Every so often, I love to build a terrain piece for gaming. Sometimes this gets a little out of control (the 7 foot long Fort Vaux model or perhaps the mountainside of Keren leap to mind), but this time I went for something more restrained.
I originally built this is March/April 2020, during the first big UK lockdown, but have never posted the whole thing on the blog, so here goes!
There’s something wholly therapeutic about terrain building. I enjoy working less precisely than I have to when painting the faces of minis, but there’s also the pure joy of creation – making something out of bits and pieces to enhance the gaming table. Terrain sets the scene in the miniature battles that we play out, so getting a few hours to spend time on it is a real treat.
As a teenager, I often built things that I couldn’t store…there was a complete castle -built to the floorplans of the McDeath Warhammer scenario pack out of expanded polystyrene ceiling tiles – with nothing to keep it in. Some big old cliff sections, again made from white (easily chipped) polystyrene, suffered every time they moved house or were brought out for a game. The last few years have seen me transferring my whole collection into the ubiquitous Really Useful Boxes, so I decided to make the elf tower to fit into one of these.
Towers are, unsurprisingly, a common theme in fantasy and mythology. Initially, I wanted a Tolkien-style Elf watchtower but with a swappable top section for a different look for other settings, specifically The Red Book of the Elf King (a Moorcock-inspired fantasy setting). The art of Rodney Matthews was also an influence at this stage of the project.
My basic construction material was to be foam cylinders, which I had cut for me by Gerard Boom of Shifting Lands at Crisis 2018; they’d been sat in my cupboard waiting to be used since then.
Above: foam meister Gerard Boom at work on his stand at Crisis 2018, cutting me pieces of tower to order.
I realised that I could do with some extra parts to create the Elven look I was after; my chum Sam Dale recommended that I have a look at TT Combat’s MDF range and I quickly found pretty much exactly what I was after. The Elven Pavilion kit had a host of swirly bits that I could easily add to my foam cylinders for the look I was after.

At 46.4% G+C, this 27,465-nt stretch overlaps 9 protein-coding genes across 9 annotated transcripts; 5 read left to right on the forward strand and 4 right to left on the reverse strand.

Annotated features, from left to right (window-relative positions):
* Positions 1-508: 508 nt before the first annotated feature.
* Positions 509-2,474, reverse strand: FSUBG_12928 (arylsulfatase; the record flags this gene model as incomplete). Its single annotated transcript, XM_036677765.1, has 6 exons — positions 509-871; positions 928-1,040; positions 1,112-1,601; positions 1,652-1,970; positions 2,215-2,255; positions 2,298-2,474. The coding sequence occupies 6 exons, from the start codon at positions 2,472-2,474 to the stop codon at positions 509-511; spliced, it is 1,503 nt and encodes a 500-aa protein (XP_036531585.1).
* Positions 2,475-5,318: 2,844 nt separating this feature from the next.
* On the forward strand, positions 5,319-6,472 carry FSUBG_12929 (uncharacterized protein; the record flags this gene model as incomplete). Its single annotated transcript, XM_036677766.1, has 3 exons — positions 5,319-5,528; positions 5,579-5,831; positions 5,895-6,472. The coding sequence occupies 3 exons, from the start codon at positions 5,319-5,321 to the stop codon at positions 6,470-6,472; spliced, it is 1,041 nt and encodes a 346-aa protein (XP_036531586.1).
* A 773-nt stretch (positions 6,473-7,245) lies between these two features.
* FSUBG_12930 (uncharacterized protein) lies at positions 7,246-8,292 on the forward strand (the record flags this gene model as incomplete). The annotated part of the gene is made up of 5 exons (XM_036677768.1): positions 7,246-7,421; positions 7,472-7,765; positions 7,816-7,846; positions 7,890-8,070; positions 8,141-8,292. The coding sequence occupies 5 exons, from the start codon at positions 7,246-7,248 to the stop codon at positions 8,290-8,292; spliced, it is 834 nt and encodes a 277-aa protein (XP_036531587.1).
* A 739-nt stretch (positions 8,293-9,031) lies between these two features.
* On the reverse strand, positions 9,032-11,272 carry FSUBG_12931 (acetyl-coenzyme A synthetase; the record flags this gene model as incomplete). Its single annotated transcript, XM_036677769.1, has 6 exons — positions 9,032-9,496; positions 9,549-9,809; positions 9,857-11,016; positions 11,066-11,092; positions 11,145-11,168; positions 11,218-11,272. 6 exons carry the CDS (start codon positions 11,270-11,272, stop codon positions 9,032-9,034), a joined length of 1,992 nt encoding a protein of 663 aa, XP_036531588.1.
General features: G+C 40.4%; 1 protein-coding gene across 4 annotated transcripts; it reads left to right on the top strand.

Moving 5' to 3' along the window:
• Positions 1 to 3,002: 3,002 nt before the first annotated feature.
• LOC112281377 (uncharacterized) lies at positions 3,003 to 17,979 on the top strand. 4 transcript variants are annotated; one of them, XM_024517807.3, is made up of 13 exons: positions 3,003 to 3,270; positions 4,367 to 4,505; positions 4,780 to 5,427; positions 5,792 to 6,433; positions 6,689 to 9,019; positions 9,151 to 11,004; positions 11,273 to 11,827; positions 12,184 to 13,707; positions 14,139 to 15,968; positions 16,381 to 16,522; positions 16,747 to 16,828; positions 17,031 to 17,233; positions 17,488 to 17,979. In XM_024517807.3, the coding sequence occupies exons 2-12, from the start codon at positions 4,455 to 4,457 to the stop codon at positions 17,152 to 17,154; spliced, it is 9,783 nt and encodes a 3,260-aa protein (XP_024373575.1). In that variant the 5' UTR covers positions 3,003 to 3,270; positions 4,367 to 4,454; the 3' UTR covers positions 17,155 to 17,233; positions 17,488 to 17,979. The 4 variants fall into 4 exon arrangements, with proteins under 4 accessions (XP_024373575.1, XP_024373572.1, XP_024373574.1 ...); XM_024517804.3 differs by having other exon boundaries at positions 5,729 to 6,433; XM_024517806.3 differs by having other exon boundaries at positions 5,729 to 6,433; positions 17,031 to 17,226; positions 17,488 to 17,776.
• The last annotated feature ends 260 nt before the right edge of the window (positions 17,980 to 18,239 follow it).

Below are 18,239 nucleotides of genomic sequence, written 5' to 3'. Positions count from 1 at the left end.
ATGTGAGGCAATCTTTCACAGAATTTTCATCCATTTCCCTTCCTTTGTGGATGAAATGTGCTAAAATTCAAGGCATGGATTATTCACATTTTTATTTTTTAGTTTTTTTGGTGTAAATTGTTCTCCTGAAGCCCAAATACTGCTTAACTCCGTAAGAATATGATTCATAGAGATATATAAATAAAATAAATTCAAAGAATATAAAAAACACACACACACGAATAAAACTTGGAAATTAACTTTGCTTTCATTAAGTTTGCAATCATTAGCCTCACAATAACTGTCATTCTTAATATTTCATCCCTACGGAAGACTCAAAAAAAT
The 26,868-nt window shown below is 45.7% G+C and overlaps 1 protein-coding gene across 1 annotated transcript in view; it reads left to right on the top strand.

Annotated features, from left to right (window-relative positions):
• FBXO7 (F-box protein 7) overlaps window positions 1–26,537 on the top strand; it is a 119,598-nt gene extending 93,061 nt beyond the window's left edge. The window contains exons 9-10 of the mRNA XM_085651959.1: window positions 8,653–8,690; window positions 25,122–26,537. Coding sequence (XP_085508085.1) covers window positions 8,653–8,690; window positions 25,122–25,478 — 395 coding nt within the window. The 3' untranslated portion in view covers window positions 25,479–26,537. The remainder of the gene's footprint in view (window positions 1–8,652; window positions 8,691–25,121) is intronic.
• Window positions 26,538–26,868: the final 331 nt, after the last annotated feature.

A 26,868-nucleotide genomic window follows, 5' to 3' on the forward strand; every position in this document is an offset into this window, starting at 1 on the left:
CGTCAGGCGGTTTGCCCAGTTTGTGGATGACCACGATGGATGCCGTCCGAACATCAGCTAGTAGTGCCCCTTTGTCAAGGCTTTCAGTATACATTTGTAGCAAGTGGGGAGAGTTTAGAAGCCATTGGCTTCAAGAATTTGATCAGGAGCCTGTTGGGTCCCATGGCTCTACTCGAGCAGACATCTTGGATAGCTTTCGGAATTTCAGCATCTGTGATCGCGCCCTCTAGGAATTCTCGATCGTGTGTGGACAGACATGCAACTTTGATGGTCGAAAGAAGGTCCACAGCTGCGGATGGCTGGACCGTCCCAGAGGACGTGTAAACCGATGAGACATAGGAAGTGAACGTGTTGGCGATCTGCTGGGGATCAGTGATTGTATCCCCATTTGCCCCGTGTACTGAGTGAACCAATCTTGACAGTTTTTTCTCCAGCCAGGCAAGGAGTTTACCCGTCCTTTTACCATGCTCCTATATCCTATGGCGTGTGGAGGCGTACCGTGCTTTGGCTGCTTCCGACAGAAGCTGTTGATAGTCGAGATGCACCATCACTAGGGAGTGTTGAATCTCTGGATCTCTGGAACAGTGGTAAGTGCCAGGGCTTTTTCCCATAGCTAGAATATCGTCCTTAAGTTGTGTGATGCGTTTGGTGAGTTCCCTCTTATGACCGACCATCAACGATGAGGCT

Armed with these lovely pieces of MDF, I began creating a porch for the front door (a resin doorway from Thomarillion, also purchased at Crisis 2018).
This led on to creating the matching lookout gallery, which I created from extruded blue foam and the MDF/ grey board parts from the TT Combat kit. Designs were pressed into the foam using some cheap Celtic jewellery pieces from the bits box – a very effective and easy method of creating an ornate texture with minimal work.
With the basic tower structure under way, I added windows and a base cut from 6mm plywood with an electric jigsaw. Stone work was pressed in across the foam cylinders using a pencil, with more embossed detail on odd stones.
The base of the tower needed for weight for stability on the gaming table. I could have gone down the obvious route of gravel or stones, but I had a bag of deceased miniature warriors in the bits box – various unfortunates who had suffered parts being clipped off for conversions over the years. Around 20 of these fallen heroes were dumped into the bottom section of the tower and sealed in place with a layer of hot glue and a prayer to the gods.
After this, I put some extra work into finishing off the various tower parts. The pointy fairytale roof was one of Gerard’s foam cones with tiles made from thin card (lots of wood glue!) and a finial from yellow-green Milliput.
The next step was to get the construction tidied up and gaps filled with Milliput. A thin watered-down layer of filler was brushed on for additional texture on the main tower.
Now it was on to painting. I used craft shop acrylics, with a mixture of greys, browns and khaki as a base layer. When this was dry, I applied a black/ brown wash, and then began to pick out different stones in a variety of colours. Dry-brushing the embossed patterns really paid off at this point.The roofs were painted brown and highlighted to suggest bronze.
With the whole thing finished, it was time for a photo session in its three different guises. Probably the aspect I was most pleased with is how its appearance changes when it morphs between settings – even though the tower base is the same, it appears different each time.
I’ll be using most the techniques I learned here in my next terrain build, a new Norse myth piece aimed at my demo games of Midgard for 2023. More soon!